Then there’s the quest narrative – the mystery…the programmes are constructed so that as people search for answers, and try to fill in the gaps in the stories of their forebears, they might make false assumptions – like the episode featuring Greg Wallace. The story of his forebears took several twists and turns before he emerged with what he accepted as the right picture. Or they might draw a complete blank.

And then of course, there’s emotion. If you watch this programme, how often do you well up?  If you research your own history, the discovery of the details of the lives of our ancestors provides several “pause for thought” moments; moments to reflect on where we’ve come from, the hardships our forebears had to endure, how little we know of what life was like 100 or more years ago … and, perhaps what shaped the people we are.

Reaching back a generation or two past those we knew – typically our grandparents – we can begin to understand, occasionally, and dimly, why our grandparents behaved or thought the way they did, because suddenly we can glimpse the influences of their pasts upon them.  And when we see this happening to our celebrities on screen, it’s very powerful. 

And finally, I suppose, the programme simply taps into the current appetite for nostalgia television.

What’s interested me in the more recent series is an increase in the celebrities doing their own on-line research. Yes, there are still the white-gloved historians, solemnly handing over documents they’ve retrieved from some archive that we mere mortals can’t access. In previous series these professionals have provoked in me a fierce researcher-envy:  “Well, it’s all right for (insert your favourite celeb) to sashay into this or that library or museum and have his/her past handed to them on a platter, without it having cost them a penny to get there”. Oh yes, tracing your family tree can be expensive.  But perhaps sensing that research envy could alienate a core audience of amateur genealogists, the producers now also show their subjects looking up such things as war records on line themselves (using the tool of the programme’s sponsors, of course!)

There’s been an exponential growth in amateur genealogy. More and more of us want to preserve our family stories for future generations, and place our family histories in the context of broader world events.  And the satisfaction of solving a family mystery, or rounding off a good story, is utterly addictive.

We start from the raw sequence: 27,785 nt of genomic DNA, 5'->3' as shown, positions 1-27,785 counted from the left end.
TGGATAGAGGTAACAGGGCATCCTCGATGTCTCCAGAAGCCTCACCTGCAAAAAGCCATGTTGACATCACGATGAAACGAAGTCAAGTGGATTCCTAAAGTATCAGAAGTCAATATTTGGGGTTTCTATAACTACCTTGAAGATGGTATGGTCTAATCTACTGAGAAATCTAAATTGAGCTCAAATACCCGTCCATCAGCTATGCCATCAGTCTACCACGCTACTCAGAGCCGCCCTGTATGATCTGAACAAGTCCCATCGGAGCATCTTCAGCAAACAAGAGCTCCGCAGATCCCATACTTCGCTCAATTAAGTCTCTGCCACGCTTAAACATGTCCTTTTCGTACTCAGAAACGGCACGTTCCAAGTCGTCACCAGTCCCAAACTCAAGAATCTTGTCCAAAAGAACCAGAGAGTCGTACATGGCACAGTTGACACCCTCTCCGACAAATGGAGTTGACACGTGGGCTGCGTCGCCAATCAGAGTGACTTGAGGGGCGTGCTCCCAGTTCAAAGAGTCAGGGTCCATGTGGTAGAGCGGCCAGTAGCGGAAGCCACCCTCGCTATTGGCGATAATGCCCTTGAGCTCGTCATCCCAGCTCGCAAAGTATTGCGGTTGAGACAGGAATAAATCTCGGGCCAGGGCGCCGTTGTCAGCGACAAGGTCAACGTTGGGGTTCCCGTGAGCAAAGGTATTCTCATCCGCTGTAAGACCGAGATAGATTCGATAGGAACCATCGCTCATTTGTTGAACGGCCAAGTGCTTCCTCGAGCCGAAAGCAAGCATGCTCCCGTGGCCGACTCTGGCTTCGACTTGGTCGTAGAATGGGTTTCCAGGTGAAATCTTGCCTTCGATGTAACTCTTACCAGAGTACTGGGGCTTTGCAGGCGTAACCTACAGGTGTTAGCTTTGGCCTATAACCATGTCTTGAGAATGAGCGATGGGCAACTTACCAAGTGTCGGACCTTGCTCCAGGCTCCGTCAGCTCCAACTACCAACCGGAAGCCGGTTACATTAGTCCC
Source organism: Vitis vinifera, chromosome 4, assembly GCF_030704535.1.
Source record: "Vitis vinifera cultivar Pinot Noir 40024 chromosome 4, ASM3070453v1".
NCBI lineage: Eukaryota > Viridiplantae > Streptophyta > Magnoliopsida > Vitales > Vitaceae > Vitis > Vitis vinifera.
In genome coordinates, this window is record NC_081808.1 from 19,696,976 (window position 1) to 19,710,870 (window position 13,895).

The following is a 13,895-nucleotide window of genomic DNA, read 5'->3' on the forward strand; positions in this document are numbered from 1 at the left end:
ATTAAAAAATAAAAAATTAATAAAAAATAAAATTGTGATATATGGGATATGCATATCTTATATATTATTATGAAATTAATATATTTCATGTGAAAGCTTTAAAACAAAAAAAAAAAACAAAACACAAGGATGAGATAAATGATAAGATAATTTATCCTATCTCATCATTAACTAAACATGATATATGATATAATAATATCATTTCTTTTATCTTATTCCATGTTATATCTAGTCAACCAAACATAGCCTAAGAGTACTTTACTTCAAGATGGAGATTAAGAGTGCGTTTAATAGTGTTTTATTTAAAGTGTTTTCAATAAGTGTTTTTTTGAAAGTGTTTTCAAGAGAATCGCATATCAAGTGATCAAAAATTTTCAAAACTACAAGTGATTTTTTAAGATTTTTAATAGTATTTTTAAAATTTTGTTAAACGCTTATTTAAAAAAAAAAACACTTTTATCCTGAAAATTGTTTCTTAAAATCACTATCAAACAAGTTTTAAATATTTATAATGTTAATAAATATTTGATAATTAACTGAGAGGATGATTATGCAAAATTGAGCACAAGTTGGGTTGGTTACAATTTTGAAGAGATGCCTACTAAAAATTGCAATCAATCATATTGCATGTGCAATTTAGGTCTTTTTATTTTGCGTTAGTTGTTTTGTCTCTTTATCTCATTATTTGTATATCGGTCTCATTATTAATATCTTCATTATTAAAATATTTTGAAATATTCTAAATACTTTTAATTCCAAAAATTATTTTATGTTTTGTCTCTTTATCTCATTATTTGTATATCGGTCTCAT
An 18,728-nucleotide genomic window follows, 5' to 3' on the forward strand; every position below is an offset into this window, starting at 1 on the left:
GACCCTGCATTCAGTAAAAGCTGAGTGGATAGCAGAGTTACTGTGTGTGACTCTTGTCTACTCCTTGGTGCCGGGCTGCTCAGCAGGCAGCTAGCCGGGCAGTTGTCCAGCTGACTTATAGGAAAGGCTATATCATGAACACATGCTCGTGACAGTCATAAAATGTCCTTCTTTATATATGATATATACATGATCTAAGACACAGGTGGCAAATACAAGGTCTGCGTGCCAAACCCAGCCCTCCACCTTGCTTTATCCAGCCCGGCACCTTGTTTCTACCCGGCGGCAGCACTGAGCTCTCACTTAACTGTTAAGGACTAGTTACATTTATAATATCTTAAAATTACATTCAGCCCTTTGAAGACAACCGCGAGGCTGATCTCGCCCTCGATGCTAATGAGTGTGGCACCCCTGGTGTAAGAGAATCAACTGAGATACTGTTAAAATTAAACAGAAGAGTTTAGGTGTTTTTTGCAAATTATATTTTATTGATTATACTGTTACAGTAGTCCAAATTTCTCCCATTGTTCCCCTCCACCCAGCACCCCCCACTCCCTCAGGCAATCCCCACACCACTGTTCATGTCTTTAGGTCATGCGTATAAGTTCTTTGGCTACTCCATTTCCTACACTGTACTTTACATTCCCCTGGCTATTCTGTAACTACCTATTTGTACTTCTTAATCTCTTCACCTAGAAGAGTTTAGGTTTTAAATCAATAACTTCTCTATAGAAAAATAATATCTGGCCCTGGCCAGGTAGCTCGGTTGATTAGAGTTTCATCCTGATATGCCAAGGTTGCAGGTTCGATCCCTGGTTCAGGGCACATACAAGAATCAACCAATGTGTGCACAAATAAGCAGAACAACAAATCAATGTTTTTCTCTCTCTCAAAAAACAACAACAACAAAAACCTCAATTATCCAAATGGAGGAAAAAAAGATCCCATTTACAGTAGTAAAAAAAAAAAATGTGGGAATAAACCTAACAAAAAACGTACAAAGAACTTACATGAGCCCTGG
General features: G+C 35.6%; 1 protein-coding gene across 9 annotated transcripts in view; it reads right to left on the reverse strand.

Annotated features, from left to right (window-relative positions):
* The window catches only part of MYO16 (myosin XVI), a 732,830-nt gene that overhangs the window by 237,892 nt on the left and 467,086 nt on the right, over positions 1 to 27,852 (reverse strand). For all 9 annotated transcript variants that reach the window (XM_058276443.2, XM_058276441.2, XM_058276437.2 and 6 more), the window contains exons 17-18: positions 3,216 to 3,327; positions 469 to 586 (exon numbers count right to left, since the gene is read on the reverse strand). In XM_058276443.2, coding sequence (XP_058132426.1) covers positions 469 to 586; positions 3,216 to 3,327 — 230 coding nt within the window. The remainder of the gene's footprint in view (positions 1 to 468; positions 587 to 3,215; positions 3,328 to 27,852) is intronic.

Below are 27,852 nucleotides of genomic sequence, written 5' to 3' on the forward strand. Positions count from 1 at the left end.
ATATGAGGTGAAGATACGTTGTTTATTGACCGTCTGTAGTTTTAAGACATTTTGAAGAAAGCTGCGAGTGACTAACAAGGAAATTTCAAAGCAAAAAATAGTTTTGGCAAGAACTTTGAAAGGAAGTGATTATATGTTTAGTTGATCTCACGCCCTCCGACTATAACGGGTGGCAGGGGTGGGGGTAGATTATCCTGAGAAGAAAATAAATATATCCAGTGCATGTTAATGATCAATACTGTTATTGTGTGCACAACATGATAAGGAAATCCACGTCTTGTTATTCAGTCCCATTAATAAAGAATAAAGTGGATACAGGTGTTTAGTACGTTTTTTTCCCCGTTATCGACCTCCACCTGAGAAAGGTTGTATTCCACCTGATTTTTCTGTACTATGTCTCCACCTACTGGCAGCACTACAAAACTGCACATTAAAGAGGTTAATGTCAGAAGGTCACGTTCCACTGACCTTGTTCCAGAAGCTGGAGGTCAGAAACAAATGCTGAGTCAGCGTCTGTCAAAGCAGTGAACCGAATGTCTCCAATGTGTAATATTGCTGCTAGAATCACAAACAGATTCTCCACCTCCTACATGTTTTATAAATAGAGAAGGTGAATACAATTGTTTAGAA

I recently contacted a solicitor’s office in Leeds, on a whim, because I had discovered that they had once held some records that might help prove or disprove a theory I had about my grandmother’s cousin.  I thought the conventional family stories about him didn’t fit what I was finding via my own research. And who knew that the solicitor’s office secretary would be an amateur genealogist, too?  “No, you don’t owe us any money”, she said, handing over several fascinating old documents they’d had mouldering in their archives (she did establish my bona fides first!). “I’ve done this in my lunch hour, because I got so fascinated by him.  I love a good family mystery, me. I don’t know if I should say this, dear, but you do know he may have been illegitimate, don’t you?”  Bless her, I did; and what she gave me was absolutely fascinating –  and supported my hunch.

This is my great uncle, John Cawkell, who died at the Battle of Festubert in 1915. He was 20. Look at that face…I can’t bear it. Years ago, in my family papers I turned up a yellowing newspaper clipping announcing his death that my grandmother had tucked into a black-edged envelope, along with another envelope that contained a lock of his baby hair. The grief she must have felt as she put these two artefacts together and filed them away was palpable.  It made my own hair lift on the back of my neck, and I had to go and have a little lie down.

Right, better stop now.  I need to get back to the knotty problem of where another of my grandmother’s cousins was between the last mention of him in the 1901 census, and a letter he wrote to Nanna in 1939. There could be several reasons for his invisibility – was he ever in prison, I find myself wondering?  I’m troubled a bit by the idea that he could never have known that his sticky-beak great-niece would be grubbing about in things he may have wanted kept hidden…but I brush that aside, because I can’t bear the idea that there’s an irritating gap in the records ….